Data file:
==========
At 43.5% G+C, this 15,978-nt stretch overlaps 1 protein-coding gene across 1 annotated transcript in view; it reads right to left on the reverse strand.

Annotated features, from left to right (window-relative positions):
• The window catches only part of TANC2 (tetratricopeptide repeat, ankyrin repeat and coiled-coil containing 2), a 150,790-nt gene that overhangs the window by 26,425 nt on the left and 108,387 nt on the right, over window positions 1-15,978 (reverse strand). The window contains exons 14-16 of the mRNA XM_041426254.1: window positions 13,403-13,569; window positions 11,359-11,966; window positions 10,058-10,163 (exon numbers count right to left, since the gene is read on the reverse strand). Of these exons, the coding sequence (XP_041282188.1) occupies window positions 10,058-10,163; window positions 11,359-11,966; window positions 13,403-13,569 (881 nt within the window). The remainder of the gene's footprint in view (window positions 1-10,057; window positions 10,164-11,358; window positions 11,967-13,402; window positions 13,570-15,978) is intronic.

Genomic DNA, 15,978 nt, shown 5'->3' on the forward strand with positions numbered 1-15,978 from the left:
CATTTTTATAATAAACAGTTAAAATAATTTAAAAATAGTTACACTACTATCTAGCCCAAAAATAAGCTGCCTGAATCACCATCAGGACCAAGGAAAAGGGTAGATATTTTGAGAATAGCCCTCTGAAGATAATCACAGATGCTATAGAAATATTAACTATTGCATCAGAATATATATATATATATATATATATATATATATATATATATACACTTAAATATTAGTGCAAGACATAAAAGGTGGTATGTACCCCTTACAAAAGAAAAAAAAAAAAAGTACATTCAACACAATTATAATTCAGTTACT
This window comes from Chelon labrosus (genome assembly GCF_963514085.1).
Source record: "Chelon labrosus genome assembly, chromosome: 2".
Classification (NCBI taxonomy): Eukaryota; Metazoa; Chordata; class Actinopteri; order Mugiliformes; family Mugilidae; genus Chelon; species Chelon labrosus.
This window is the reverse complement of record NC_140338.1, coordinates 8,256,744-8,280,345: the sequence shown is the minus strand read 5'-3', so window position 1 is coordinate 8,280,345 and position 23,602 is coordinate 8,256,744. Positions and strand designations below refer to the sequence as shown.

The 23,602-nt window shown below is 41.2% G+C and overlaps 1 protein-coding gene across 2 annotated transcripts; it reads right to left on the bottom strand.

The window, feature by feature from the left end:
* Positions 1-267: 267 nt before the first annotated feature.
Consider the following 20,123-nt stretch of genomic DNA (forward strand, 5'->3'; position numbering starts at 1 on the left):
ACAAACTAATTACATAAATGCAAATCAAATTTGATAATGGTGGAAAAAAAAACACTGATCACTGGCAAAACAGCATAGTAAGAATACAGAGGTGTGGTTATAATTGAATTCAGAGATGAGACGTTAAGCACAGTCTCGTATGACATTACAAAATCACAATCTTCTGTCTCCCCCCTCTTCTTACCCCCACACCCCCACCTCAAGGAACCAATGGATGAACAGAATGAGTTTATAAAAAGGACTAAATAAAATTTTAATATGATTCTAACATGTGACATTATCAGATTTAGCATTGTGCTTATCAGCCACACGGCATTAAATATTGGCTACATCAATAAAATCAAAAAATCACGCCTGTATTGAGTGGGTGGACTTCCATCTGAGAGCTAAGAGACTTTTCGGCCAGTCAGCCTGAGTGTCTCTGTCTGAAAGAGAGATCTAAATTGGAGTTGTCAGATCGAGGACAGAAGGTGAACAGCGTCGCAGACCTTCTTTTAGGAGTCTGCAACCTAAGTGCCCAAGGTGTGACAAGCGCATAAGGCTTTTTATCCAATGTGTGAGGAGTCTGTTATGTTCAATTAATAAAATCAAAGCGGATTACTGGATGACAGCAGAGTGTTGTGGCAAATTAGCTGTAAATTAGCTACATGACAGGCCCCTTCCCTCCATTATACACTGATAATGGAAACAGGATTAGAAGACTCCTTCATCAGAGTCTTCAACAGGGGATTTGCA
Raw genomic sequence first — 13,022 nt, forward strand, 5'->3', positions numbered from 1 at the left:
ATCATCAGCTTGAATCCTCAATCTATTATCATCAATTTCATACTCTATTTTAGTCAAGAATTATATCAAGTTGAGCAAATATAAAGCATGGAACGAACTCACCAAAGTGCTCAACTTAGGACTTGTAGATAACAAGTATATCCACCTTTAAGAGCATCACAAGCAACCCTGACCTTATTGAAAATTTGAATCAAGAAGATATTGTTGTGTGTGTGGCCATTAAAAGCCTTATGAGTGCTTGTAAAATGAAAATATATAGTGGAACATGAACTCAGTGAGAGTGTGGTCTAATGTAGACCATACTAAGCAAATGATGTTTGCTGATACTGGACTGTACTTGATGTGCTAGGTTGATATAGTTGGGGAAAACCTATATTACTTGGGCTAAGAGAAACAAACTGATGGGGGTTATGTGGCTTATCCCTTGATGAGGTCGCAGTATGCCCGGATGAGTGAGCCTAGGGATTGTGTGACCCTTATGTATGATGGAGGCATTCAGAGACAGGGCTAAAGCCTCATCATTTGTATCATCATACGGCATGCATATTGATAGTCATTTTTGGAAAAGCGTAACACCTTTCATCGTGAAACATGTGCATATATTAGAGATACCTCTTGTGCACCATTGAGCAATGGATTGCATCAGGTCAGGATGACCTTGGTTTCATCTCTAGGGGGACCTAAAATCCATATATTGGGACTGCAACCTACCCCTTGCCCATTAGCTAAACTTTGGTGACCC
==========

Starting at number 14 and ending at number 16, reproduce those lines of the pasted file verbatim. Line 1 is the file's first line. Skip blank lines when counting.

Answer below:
ACAAACTAATTACATAAATGCAAATCAAATTTGATAATGGTGGAAAAAAAAACACTGATCACTGGCAAAACAGCATAGTAAGAATACAGAGGTGTGGTTATAATTGAATTCAGAGATGAGACGTTAAGCACAGTCTCGTATGACATTACAAAATCACAATCTTCTGTCTCCCCCCTCTTCTTACCCCCACACCCCCACCTCAAGGAACCAATGGATGAACAGAATGAGTTTATAAAAAGGACTAAATAAAATTTTAATATGATTCTAACATGTGACATTATCAGATTTAGCATTGTGCTTATCAGCCACACGGCATTAAATATTGGCTACATCAATAAAATCAAAAAATCACGCCTGTATTGAGTGGGTGGACTTCCATCTGAGAGCTAAGAGACTTTTCGGCCAGTCAGCCTGAGTGTCTCTGTCTGAAAGAGAGATCTAAATTGGAGTTGTCAGATCGAGGACAGAAGGTGAACAGCGTCGCAGACCTTCTTTTAGGAGTCTGCAACCTAAGTGCCCAAGGTGTGACAAGCGCATAAGGCTTTTTATCCAATGTGTGAGGAGTCTGTTATGTTCAATTAATAAAATCAAAGCGGATTACTGGATGACAGCAGAGTGTTGTGGCAAATTAGCTGTAAATTAGCTACATGACAGGCCCCTTCCCTCCATTATACACTGATAATGGAAACAGGATTAGAAGACTCCTTCATCAGAGTCTTCAACAGGGGATTTGCA
Raw genomic sequence first — 13,022 nt, forward strand, 5'->3', positions numbered from 1 at the left:
ATCATCAGCTTGAATCCTCAATCTATTATCATCAATTTCATACTCTATTTTAGTCAAGAATTATATCAAGTTGAGCAAATATAAAGCATGGAACGAACTCACCAAAGTGCTCAACTTAGGACTTGTAGATAACAAGTATATCCACCTTTAAGAGCATCACAAGCAACCCTGACCTTATTGAAAATTTGAATCAAGAAGATATTGTTGTGTGTGTGGCCATTAAAAGCCTTATGAGTGCTTGTAAAATGAAAATATATAGTGGAACATGAACTCAGTGAGAGTGTGGTCTAATGTAGACCATACTAAGCAAATGATGTTTGCTGATACTGGACTGTACTTGATGTGCTAGGTTGATATAGTTGGGGAAAACCTATATTACTTGGGCTAAGAGAAACAAACTGATGGGGGTTATGTGGCTTATCCCTTGATGAGGTCGCAGTATGCCCGGATGAGTGAGCCTAGGGATTGTGTGACCCTTATGTATGATGGAGGCATTCAGAGACAGGGCTAAAGCCTCATCATTTGTATCATCATACGGCATGCATATTGATAGTCATTTTTGGAAAAGCGTAACACCTTTCATCGTGAAACATGTGCATATATTAGAGATACCTCTTGTGCACCATTGAGCAATGGATTGCATCAGGTCAGGATGACCTTGGTTTCATCTCTAGGGGGACCTAAAATCCATATATTGGGACTGCAACCTACCCCTTGCCCATTAGCTAAACTTTGGTGACCC